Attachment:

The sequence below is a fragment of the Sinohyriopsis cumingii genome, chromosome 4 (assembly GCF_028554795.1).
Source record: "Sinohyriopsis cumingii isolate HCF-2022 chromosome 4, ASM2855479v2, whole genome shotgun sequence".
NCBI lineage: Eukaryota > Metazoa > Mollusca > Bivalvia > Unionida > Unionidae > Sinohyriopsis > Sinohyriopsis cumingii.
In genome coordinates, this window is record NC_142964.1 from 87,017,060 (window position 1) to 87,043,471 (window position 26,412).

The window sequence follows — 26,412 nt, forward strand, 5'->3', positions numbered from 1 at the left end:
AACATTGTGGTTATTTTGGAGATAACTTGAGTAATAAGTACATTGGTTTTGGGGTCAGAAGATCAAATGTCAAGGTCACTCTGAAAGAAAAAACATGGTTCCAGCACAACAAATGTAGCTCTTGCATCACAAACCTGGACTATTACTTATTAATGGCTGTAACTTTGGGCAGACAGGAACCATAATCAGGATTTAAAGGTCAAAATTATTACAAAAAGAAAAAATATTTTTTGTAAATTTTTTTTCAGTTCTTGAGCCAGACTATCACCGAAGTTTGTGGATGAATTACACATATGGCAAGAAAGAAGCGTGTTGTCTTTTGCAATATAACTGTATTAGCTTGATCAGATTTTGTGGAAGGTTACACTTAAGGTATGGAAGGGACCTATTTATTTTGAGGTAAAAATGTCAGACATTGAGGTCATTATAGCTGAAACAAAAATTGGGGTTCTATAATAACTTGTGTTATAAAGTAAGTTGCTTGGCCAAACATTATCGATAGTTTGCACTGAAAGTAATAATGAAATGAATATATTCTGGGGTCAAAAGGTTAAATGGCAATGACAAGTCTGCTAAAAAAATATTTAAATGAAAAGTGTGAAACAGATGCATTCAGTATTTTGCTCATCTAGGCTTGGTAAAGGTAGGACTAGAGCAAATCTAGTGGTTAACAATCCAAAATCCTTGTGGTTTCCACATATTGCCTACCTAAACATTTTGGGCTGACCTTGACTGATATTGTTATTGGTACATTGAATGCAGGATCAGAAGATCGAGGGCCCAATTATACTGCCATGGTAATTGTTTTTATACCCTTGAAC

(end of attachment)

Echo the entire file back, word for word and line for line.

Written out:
The sequence below is a fragment of the Sinohyriopsis cumingii genome, chromosome 4 (assembly GCF_028554795.1).
Source record: "Sinohyriopsis cumingii isolate HCF-2022 chromosome 4, ASM2855479v2, whole genome shotgun sequence".
NCBI lineage: Eukaryota > Metazoa > Mollusca > Bivalvia > Unionida > Unionidae > Sinohyriopsis > Sinohyriopsis cumingii.
In genome coordinates, this window is record NC_142964.1 from 87,017,060 (window position 1) to 87,043,471 (window position 26,412).

The window sequence follows — 26,412 nt, forward strand, 5'->3', positions numbered from 1 at the left end:
AACATTGTGGTTATTTTGGAGATAACTTGAGTAATAAGTACATTGGTTTTGGGGTCAGAAGATCAAATGTCAAGGTCACTCTGAAAGAAAAAACATGGTTCCAGCACAACAAATGTAGCTCTTGCATCACAAACCTGGACTATTACTTATTAATGGCTGTAACTTTGGGCAGACAGGAACCATAATCAGGATTTAAAGGTCAAAATTATTACAAAAAGAAAAAATATTTTTTGTAAATTTTTTTTCAGTTCTTGAGCCAGACTATCACCGAAGTTTGTGGATGAATTACACATATGGCAAGAAAGAAGCGTGTTGTCTTTTGCAATATAACTGTATTAGCTTGATCAGATTTTGTGGAAGGTTACACTTAAGGTATGGAAGGGACCTATTTATTTTGAGGTAAAAATGTCAGACATTGAGGTCATTATAGCTGAAACAAAAATTGGGGTTCTATAATAACTTGTGTTATAAAGTAAGTTGCTTGGCCAAACATTATCGATAGTTTGCACTGAAAGTAATAATGAAATGAATATATTCTGGGGTCAAAAGGTTAAATGGCAATGACAAGTCTGCTAAAAAAATATTTAAATGAAAAGTGTGAAACAGATGCATTCAGTATTTTGCTCATCTAGGCTTGGTAAAGGTAGGACTAGAGCAAATCTAGTGGTTAACAATCCAAAATCCTTGTGGTTTCCACATATTGCCTACCTAAACATTTTGGGCTGACCTTGACTGATATTGTTATTGGTACATTGAATGCAGGATCAGAAGATCGAGGGCCCAATTATACTGCCATGGTAATTGTTTTTATACCCTTGAAC